School District Admits it Could Improve Black Student Achievement

There were pie charts, there were bar graphs, there were mission statements. And in the end, there was some frank discussion of how far South Kitsap School District has to go to address the issue of black student achievement.
The Bremerton African-American Ministerial Association and South Kitsap School District officials on March 22 hosted a forum for parents on what the district is doing to support minority students. The forum is one in a series of meetings BAAMA has set up with school districts throughout Kitsap County. Their goal is to ensure all students meet or exceed graduation requirements, said the group’s president, Larry Robertson, pastor of Emmanuel Apostolic Church in Bremerton.
While the forums are aimed primarily at black families, he said, all parents are invited. Robertson noted that conditions promoting black student achievement ultimately benefit all students.


Demographically speaking, South Kitsap School District is blindingly white. White students make up 80.7 percent of total enrollment, and of the district’s 1,255 employees, 1,184 are white. Black students, on the other hand, make up a mere 3.2 percent of enrollment, and the district has all of 10 black employees, three teachers, one administrator and six classified staff members.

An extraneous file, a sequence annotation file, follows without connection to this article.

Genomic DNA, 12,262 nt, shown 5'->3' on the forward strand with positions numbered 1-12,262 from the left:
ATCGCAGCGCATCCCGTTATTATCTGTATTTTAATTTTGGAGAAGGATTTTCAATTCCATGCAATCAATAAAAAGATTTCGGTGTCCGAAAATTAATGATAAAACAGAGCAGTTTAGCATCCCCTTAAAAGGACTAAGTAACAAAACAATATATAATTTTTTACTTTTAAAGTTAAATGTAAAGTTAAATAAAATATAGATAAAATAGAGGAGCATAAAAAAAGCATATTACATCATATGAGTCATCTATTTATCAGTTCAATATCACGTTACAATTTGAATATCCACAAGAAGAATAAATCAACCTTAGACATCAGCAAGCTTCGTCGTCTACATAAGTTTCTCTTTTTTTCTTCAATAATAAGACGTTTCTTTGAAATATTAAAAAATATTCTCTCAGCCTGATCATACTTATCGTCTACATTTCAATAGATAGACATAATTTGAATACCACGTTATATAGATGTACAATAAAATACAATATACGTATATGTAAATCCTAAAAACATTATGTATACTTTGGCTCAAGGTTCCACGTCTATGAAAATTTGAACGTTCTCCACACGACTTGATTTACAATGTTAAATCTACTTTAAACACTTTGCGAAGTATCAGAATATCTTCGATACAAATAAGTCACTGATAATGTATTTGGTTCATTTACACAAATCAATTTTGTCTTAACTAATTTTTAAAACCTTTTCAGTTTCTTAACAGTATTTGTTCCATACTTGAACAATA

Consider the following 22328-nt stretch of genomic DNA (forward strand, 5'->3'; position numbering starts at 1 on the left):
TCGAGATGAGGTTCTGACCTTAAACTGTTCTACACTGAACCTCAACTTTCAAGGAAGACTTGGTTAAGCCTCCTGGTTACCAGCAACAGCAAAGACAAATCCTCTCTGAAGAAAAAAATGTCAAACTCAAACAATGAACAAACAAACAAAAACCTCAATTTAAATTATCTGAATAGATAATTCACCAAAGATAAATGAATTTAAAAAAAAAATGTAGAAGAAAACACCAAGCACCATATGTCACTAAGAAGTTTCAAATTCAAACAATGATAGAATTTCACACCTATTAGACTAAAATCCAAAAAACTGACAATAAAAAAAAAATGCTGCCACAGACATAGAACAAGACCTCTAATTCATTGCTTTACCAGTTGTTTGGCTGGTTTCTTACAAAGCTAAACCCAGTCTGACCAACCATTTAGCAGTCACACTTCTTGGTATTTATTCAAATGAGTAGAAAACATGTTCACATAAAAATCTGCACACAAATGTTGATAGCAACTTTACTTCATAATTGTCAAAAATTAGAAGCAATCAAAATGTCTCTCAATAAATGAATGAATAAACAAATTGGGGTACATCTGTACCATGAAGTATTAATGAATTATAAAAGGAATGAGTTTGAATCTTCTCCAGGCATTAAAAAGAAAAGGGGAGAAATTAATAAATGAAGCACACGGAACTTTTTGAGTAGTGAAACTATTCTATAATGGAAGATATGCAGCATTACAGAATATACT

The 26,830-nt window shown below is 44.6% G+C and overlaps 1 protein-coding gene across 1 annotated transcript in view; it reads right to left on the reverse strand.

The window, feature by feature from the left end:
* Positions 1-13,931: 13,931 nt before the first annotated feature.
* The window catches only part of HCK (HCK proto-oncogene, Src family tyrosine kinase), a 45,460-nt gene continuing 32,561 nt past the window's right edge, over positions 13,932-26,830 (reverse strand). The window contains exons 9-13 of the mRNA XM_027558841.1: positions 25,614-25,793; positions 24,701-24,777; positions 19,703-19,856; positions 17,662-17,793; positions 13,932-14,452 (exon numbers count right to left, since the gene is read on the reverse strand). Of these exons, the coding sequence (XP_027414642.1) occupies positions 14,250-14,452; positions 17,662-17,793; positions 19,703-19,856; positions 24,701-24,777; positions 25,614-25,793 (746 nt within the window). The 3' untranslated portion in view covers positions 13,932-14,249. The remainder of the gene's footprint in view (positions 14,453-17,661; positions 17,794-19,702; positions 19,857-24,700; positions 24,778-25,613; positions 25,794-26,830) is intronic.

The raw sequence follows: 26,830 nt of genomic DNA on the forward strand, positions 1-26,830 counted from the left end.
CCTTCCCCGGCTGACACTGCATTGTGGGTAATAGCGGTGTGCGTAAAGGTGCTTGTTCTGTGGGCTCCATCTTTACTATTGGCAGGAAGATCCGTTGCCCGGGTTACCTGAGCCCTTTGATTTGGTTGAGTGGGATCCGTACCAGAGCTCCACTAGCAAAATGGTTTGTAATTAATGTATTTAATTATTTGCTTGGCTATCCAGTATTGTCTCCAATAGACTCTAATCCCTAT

School district officials acknowledged that, while their mission is to promote a diverse culture, they’re just not there yet.
“Those numbers are dismal,” said Greg Roberts, assistant superintendent of personnel, speaking of the employment numbers. “That’s one of the things I’m excited about to hear from the community how we can increase those numbers.”
Several parents at the forum said that having more black staff members, especially teachers, is important to them and their children.
“You need to get more people of ethnicity in the school,” said Henry Shepherd, whose five children graduated from South Kitsap School District. “They’re going to have to see more people of color, someone who’s not just a janitor or bus driver. … We have to have a much more diverse culture.”
J.D. Sweet, a former South Kitsap teacher who now teaches in Central Kitsap School District, said, while the focus is not on quotas, the issue of numbers is real.
“I’m concerned that African-American students in big schools get lost in the big sea,” said Sweet, who is black. “I know when they come in there, most of them are looking for people who look like them.”
Sweet said he’s advised counselors in his district to look out not only for the students who are struggling, but for the students who show exceptional promise, to make sure that the classes they are taking are adequately challenging, placing them on a competitive track for college admissions.